Road drainage during the mid-summer heatwave was no better than in the early-year floods, according to 40% of drivers.
A further 9% said drainage in June was even worse than during the winter downpours, the AA/Populus survey of more than 18,000 AA members showed.
Most dissatisfaction with the state of the roads in mid-summer was shown by drivers in Yorkshire and Humberside, with 46% of them reckoning drainage was no better than during the winter.
This compared with a figure of 30% for London drivers who, regionally, were the happiest with the state of their roads.
Releasing the details of the survey, the AA highlighted a section of a transport resilience review published last month by the Department for Transport .
This report stated: “Clearly, drainage systems are a key part of the road network. We were advised that many local authorities do not have comprehensive information records about these assets.”
Another section of the report said: “Flooding severely impacted the local road network over the past winter and, with the prospect of a trend to wetter winters in future, LHAs (local highway authorities) face the prospect of that experience become more frequent, especially if drainage systems are not operating at their maximum effectiveness, because of inadequate maintenance regimes.”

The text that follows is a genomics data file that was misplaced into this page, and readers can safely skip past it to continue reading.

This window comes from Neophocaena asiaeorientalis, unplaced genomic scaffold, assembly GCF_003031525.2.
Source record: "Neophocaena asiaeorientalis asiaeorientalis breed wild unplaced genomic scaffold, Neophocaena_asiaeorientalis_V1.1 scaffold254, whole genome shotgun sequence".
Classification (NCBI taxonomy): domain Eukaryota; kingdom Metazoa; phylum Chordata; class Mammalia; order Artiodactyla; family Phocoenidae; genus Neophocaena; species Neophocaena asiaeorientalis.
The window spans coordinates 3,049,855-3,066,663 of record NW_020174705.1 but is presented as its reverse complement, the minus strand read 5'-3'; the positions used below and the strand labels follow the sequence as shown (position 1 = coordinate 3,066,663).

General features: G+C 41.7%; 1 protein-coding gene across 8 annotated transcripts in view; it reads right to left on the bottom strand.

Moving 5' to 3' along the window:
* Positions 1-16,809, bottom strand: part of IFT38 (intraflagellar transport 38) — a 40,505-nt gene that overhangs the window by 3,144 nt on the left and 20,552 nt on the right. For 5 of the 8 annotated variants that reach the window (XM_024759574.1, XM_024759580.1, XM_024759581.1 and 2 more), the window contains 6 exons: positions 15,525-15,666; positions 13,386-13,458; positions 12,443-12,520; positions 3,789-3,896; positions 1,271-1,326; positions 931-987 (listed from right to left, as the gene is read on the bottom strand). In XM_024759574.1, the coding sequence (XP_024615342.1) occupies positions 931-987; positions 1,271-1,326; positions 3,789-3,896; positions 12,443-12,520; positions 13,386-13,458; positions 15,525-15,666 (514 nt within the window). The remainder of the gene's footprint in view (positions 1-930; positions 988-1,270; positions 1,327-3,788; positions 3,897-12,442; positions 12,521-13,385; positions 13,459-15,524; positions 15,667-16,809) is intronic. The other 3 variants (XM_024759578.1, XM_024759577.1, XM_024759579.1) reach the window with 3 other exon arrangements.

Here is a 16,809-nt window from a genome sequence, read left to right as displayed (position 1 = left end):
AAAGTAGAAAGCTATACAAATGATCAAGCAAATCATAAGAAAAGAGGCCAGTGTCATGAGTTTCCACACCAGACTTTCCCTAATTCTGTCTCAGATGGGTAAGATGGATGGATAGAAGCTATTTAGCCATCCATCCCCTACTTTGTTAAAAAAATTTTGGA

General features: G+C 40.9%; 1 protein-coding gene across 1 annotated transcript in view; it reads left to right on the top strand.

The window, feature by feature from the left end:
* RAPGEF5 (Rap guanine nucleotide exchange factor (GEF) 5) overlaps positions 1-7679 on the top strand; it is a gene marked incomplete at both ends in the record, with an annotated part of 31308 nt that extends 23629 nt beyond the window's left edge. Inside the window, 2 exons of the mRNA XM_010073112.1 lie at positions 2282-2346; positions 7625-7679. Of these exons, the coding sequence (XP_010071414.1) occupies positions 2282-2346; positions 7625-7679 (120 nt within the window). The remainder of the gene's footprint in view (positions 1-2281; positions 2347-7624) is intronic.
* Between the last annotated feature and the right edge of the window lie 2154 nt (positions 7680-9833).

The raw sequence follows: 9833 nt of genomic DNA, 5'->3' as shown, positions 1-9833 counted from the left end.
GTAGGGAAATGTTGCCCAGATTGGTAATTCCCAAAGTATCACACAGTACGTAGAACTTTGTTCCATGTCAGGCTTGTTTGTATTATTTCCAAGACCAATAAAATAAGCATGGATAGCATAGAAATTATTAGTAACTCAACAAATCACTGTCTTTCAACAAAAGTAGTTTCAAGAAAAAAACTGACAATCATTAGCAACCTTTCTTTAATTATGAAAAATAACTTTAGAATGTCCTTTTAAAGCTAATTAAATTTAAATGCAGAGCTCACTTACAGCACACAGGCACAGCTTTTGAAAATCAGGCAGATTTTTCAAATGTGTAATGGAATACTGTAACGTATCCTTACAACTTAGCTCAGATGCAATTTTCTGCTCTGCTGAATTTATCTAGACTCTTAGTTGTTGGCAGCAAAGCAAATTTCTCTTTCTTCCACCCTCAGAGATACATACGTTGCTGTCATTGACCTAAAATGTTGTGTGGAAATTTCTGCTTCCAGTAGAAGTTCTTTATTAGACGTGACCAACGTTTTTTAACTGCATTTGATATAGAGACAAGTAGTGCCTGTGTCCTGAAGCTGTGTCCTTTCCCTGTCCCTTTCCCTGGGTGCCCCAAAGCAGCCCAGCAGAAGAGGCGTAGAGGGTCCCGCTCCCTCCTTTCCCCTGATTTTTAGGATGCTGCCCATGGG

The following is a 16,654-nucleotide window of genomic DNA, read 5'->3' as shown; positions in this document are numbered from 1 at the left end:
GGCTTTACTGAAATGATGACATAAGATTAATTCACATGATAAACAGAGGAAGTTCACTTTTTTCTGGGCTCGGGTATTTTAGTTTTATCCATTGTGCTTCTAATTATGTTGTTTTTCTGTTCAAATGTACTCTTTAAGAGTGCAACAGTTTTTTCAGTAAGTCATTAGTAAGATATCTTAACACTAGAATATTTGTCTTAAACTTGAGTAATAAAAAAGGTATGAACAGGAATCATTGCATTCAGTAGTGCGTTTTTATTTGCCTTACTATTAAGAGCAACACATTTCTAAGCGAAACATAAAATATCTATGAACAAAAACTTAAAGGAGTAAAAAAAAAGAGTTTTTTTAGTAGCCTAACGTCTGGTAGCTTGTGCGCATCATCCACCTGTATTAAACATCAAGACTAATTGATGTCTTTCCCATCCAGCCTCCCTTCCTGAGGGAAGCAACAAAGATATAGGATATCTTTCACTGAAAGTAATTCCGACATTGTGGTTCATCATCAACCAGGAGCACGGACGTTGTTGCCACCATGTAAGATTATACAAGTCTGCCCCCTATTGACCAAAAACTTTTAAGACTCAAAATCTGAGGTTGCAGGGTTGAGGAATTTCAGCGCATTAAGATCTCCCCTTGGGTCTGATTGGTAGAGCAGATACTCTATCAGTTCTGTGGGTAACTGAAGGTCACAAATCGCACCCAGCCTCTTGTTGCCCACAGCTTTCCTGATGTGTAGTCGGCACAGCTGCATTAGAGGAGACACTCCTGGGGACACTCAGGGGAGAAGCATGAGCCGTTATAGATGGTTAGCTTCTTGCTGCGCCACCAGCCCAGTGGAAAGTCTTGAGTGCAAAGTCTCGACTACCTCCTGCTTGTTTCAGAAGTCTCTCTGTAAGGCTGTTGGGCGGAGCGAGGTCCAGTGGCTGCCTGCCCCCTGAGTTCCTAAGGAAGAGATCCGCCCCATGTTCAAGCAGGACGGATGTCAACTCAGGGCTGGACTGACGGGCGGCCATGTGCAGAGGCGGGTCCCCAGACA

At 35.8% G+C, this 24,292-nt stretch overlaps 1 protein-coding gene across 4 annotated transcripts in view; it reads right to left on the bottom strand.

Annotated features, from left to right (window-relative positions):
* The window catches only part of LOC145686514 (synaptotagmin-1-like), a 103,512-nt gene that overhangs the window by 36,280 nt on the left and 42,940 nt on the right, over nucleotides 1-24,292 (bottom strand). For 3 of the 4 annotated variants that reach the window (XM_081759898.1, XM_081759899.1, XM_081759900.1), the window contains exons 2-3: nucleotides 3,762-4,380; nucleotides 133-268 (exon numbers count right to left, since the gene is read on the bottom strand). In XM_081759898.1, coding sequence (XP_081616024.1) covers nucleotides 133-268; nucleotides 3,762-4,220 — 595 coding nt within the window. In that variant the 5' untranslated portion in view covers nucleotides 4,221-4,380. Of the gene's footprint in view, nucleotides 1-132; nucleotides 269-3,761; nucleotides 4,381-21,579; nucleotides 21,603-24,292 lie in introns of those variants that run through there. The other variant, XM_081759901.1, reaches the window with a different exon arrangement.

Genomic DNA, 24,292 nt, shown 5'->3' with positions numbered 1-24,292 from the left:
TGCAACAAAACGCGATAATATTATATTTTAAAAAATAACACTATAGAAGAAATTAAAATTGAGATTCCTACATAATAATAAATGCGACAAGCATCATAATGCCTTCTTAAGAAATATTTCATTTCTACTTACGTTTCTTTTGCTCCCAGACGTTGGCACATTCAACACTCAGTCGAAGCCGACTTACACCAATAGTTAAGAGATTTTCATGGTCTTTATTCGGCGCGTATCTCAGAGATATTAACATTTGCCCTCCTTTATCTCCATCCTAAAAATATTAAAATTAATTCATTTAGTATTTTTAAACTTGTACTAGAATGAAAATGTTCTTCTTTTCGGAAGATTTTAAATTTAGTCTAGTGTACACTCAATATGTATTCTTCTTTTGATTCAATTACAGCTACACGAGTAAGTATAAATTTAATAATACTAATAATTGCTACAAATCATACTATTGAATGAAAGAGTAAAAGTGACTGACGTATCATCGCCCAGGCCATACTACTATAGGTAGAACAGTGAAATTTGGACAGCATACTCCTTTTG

AA roads policy head Paul Watters said: “In the winter, while the UK was focused on ‘biblical’ rainfall in the West Country and the South, the North West and other parts of the country were also experiencing treacherous ponds and puddles on their roads – following normal rainfall.”
He went on: “From March onwards, rainfall became more normal and this summer has included some long periods of hot, dry weather, occasionally punctuated by typical heavy summer thunderstorms.
“However, the roads in many and, usually, the same places have often become inundated. Weeks of dry weather should have helped drain the winter water and drainage systems should be resilient enough for summer cloudbursts.”
Mr Watters continued: “Along many stretches of often fast road the ‘flood’ signs pop up routinely, or simply remain. That’s far from satisfactory and will lead to extra cost, danger and disruption when heavy rain returns.
“Now a Government report confirms that many local authorities don’t even know where their drains are. Once again, budget squeezes are forcing highway authorities to take risks with our safety on the roads.”